This book is about the astonishingly violent Japanese occupation of the Chinese city of Nanking during World War II. I have to say that I didn’t exactly enjoy reading this book, though I do think that the topic is an important one. Chang’s book is divided into three sections: the first describes the violence of the Japanese occupation in bloody detail, the second discusses the heroics of the few foreigners who remained in the city, and the third section is a more broad discussion of what Chang calls “the second Rape of Nanking” (the world’s general ignorance of the event).
The first section of the book was hard to read, and I had to put the book down a few times. Chang is unflinching in her description of the almost unbelievable cruelty of the Japanese soldiers toward the Chinese citizens, soldiers and civilians alike. The fate of the Chinese women was particularly horrible, since the men were usually killed more or less quickly, but the women were kept more or less alive, as you can imagine.
Fortunately, the book isn’t just a gruesome voyeuristic look at the terrible things that humans can do to other humans. The second section of the book describes the heroic activity of several foreigners who, against the urging of some, remained in Nanking and set up an International Safety Zone for the protection of a small fraction of the Chinese population. One of the more interesting characters was a German man, a staunch member of the Nazi party, whose acts of bravery in his attempts to protect Chinese civilians make him comparable to the famous Schindler of Schindler’s List fame. He stood in front of guns, pulled Japanese soldiers away from women and girls, and generally used every bit of his power to save lives. There were Americans working in the Safety Zone as well: missionaries, teachers, and professors who did their best to save as many people as possible.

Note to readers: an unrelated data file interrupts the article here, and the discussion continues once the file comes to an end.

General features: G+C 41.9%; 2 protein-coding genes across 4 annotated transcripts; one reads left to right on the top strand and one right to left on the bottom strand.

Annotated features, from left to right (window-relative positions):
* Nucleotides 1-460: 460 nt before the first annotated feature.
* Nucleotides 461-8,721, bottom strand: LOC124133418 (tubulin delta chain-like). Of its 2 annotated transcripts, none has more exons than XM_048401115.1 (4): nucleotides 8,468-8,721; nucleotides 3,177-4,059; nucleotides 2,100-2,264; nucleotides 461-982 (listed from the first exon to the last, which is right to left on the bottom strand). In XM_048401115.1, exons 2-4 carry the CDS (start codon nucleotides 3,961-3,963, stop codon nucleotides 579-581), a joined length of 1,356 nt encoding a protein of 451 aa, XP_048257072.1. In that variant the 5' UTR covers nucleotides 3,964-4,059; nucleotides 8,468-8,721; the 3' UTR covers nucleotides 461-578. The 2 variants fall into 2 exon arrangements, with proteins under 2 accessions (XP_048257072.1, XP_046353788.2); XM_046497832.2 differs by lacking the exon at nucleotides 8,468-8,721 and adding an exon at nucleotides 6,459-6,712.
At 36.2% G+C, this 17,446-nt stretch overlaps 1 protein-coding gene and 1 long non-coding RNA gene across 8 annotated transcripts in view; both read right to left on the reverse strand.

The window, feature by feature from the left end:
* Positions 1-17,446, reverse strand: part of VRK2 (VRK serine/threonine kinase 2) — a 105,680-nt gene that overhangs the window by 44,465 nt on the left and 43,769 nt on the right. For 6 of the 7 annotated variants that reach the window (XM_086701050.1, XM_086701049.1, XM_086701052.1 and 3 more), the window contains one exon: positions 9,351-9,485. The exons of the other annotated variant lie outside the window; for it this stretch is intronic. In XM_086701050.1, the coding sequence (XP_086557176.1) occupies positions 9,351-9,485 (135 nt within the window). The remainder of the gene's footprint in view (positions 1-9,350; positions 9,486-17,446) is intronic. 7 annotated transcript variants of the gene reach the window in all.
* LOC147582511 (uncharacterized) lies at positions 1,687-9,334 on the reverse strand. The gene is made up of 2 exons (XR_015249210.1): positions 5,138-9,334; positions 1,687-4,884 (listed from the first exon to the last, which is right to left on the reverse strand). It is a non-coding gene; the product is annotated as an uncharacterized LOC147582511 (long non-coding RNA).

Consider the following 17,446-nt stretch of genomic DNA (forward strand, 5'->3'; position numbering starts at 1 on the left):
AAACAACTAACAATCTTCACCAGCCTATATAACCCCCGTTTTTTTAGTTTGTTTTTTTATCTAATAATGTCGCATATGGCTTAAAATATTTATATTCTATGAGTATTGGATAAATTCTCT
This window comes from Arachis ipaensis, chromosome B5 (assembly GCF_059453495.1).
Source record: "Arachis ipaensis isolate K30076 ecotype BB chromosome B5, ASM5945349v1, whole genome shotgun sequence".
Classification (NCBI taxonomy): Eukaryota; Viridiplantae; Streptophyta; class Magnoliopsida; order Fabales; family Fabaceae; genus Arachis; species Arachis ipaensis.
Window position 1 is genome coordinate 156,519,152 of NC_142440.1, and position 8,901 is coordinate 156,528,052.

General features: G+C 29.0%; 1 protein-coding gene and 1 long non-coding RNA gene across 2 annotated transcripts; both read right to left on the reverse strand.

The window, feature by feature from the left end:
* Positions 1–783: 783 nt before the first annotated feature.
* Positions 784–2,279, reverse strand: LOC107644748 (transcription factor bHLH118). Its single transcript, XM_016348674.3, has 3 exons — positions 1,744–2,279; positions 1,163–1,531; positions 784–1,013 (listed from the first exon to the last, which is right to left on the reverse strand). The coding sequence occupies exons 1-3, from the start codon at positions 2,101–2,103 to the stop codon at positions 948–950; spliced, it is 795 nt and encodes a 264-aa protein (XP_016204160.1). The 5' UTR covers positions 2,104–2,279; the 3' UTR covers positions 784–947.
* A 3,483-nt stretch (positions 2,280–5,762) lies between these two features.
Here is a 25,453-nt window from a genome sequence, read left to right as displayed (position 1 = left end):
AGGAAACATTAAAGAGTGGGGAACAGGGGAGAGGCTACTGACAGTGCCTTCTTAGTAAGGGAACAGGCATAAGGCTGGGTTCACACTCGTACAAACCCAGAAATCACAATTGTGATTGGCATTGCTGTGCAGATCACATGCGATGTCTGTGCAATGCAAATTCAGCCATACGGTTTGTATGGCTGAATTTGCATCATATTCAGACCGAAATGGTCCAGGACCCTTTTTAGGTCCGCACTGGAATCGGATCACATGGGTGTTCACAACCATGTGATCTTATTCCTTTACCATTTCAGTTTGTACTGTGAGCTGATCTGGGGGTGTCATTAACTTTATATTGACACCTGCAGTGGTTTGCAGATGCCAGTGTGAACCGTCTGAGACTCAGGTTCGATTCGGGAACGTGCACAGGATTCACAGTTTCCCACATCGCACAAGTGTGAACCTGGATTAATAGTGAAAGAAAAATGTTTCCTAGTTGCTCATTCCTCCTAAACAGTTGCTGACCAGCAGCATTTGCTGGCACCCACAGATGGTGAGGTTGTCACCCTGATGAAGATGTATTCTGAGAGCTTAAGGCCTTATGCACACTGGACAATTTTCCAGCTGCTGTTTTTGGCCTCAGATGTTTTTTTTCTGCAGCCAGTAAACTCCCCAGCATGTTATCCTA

The third part of the book addresses the “second Rape of Nanking,” the attempt by the Japanese government to ignore, cover up, and lie about the events that took place in Nanking. Chang acknowledges that the world’s political stage after World War II created an atmosphere in which the Japanese were not placed in the same social position as the German people were, during the post-Holocaust years. While Nazi war criminals were tried and convicted of their crimes, only a few Japanese officials were tried. And of those who were convicted, several went on to full political careers in Japan. The reasons for the difference are complex, but had to do with the political situation in Asia after WWII, the outbreak of the Korean war, the rise of the Communist Party in China, and the need by the United States to make Japan an ally.
Of course, there is plenty of evidence to support the accounts of the eyewitnesses: diaries, photographs, newspaper articles (the Japanese press bragged about the taking of the city), and eyewitness accounts, both from survivors and, in very recent years, by the perpetrators themselves. This last group, now old men, are beginning to come forward, even though they face shame and ridicule in Japan.
One thing that struck me about Chang’s discussion about historical precedents for cruelty of this magnitude, as well as the ensuing coverup, was that she completely ignored the Armenian genocide of 1915. To me, the actions by the Turkish government, first to exterminate (by inhuman acts of violence) the Armenians and then to cover it up, is an obvious parallel. Perhaps it speaks to the thoroughness with which the Turkish government has waged its war of obliteration.